Commercial Litigation and Arbitration

Rules 26, 34, 37 — Document Production: Party Has Control of Documents If It Has the Right or Ability to Obtain Them on Demand — Sanctions: Contempt Power Shouldn’t Generally Be Used to Award Non-Coercive, Compensatory, $ Sanctions (Good Quote)

Claude Worthington Benedum Foundation v. Harley, 2014 U.S. Dist. LEXIS 99019 (W.D. Pa. July 22, 2014):

Plaintiff seeks sanctions based on Federal Rule of Civil Procedure 37(b)-(c). (Docket No. 71). Generally, Rule 37 governs sanctions imposed against a party that fails to provide discovery as required by the discovery rules or a court order. Fed. R. Civ. P. 37. District courts  [*7] are afforded broad discretion as to the type and degree of sanctions imposed, but the sanctions must be just and related to the claims at issue. Trask v. Olin Corp., 298 F.R.D. 244, 257-58 (W.D. Pa. 2014) (Fischer, J.).

Rule 37(b) applies where a party fails to comply with a Court's Order directing discovery. Fed. R. Civ. P. 37(b). For such a violation, Rule 37(b)(2) specifically permits several sanctions including discretion to deem facts as established, bar evidence, strike or dismiss pleadings, stay further proceedings, enter a default judgment, or find a party in contempt.5 Id.

5   Rule 37(b)(2)(A)(vii), which provides for civil contempt for the violation of a discovery order, is sometimes "used as a lesser sanction in lieu of dismissal or default." Gregory P. Joseph, Sanctions: The Federal Law of Litigation Abuse 742, § 49(B)(5) (5th ed. 2013) (citing Xaphes v. Merrill Lynch, Pierce, Fenner & Smith, Inc., 102 F.R.D. 545 (D. Me. 1984)). The contempt power "should not generally be used to award non-coercive, compensatory financial sanctions for discovery abuse because the attorney's fees and costs incurred as a result of the violation" can be recovered under other subsections of Rule 37. Id.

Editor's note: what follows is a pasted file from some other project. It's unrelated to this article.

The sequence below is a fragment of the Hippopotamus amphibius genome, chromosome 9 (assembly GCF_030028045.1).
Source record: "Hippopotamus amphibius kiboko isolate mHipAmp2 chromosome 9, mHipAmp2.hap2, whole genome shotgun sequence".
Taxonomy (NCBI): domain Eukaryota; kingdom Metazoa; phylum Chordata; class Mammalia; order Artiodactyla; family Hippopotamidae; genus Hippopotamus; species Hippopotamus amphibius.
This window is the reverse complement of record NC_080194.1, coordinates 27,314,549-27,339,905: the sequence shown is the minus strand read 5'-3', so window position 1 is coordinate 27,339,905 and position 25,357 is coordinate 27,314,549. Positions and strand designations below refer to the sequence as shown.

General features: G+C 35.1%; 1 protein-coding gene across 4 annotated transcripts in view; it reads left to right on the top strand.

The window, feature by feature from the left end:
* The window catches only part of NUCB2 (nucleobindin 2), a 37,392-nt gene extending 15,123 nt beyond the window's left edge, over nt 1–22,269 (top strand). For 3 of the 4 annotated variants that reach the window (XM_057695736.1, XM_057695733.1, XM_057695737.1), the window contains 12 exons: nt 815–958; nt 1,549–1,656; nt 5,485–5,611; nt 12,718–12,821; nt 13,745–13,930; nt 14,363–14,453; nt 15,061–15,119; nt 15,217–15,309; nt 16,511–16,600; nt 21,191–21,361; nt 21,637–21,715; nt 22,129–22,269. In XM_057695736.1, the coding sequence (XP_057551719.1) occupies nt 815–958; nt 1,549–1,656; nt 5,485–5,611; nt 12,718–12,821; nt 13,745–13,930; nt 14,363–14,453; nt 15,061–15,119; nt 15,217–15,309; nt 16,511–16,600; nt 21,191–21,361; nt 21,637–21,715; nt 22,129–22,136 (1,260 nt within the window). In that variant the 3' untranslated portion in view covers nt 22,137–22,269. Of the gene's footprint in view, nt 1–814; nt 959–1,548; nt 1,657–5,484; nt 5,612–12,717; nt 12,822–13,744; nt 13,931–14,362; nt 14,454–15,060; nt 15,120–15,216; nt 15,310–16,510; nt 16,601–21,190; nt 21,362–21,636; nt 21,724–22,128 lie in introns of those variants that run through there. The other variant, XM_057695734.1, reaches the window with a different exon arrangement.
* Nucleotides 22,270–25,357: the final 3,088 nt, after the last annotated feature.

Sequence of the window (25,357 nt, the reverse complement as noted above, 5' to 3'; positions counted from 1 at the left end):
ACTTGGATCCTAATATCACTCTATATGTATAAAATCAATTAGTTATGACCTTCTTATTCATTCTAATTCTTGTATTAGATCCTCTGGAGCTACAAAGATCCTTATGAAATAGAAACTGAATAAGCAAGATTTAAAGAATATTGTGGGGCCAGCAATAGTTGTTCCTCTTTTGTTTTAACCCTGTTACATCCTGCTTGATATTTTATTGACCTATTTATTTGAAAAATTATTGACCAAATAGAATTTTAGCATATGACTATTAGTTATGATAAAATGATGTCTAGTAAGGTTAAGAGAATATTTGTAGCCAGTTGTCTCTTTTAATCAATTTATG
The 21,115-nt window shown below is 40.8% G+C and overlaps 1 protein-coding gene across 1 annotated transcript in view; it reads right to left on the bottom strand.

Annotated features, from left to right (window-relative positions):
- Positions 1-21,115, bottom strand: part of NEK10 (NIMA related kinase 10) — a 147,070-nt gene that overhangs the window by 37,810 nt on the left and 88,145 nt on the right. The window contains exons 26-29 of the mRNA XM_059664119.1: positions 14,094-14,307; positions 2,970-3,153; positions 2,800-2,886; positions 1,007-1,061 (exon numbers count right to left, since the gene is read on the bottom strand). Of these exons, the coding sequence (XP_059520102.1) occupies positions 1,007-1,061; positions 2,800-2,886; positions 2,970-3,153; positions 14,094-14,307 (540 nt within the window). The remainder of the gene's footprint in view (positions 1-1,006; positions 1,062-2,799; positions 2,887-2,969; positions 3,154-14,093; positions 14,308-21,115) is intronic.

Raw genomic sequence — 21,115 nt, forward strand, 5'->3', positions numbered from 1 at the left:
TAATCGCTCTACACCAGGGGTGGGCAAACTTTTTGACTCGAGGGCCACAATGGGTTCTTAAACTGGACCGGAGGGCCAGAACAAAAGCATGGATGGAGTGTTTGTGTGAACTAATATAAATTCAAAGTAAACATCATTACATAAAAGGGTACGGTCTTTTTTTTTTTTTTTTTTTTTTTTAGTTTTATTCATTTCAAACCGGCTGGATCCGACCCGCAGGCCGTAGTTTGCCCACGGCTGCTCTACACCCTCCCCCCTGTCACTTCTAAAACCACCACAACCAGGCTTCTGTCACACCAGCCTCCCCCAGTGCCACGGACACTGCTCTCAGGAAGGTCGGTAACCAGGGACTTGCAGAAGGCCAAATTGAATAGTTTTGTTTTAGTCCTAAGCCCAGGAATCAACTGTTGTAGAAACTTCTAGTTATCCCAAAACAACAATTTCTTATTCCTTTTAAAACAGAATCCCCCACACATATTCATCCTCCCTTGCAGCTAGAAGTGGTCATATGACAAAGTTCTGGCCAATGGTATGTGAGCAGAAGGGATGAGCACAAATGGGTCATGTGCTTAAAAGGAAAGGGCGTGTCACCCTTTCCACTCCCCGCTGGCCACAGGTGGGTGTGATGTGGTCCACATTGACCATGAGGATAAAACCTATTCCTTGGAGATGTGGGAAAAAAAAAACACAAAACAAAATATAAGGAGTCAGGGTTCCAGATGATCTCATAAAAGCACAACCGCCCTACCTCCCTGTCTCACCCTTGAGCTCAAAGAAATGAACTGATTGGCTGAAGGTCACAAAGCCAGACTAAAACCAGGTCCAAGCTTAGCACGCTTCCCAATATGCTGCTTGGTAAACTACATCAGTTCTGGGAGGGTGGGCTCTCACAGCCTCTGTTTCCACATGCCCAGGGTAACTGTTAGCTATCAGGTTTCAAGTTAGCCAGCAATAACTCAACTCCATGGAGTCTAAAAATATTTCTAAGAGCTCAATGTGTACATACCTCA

By contrast, Rule 37(c) permits sanctions where a party fails to fulfill its duties to disclose or supplement discovery pursuant to Rule 26(a) and (e). Under Rule 37(c)(1), a party is specifically precluded from using evidence at trial that was not disclosed as required under Rule 26(a) or (e). Fed. R. Civ. P. 37(c)(1). Additionally, the district court may grant additional sanctions such as reasonable expenses caused by the failure to disclose or supplement, including attorney's fees. Fed. R. Civ. P. 37(c)(1)(A). Sanctions should not be awarded, however, if the failure to disclose or supplement was substantially justified. Id. "Substantial justification for the failure to make a required disclosure has been regarded as justification to a degree that could satisfy a reasonable person that parties could differ as to whether the party was required to comply with the disclosure request. The test of substantial justification is satisfied if there exists a genuine dispute concerning compliance." Tolerico v. Home Depot, 205 F.R.D. 169, 175-76 (M.D. Pa. 2002) (citations omitted).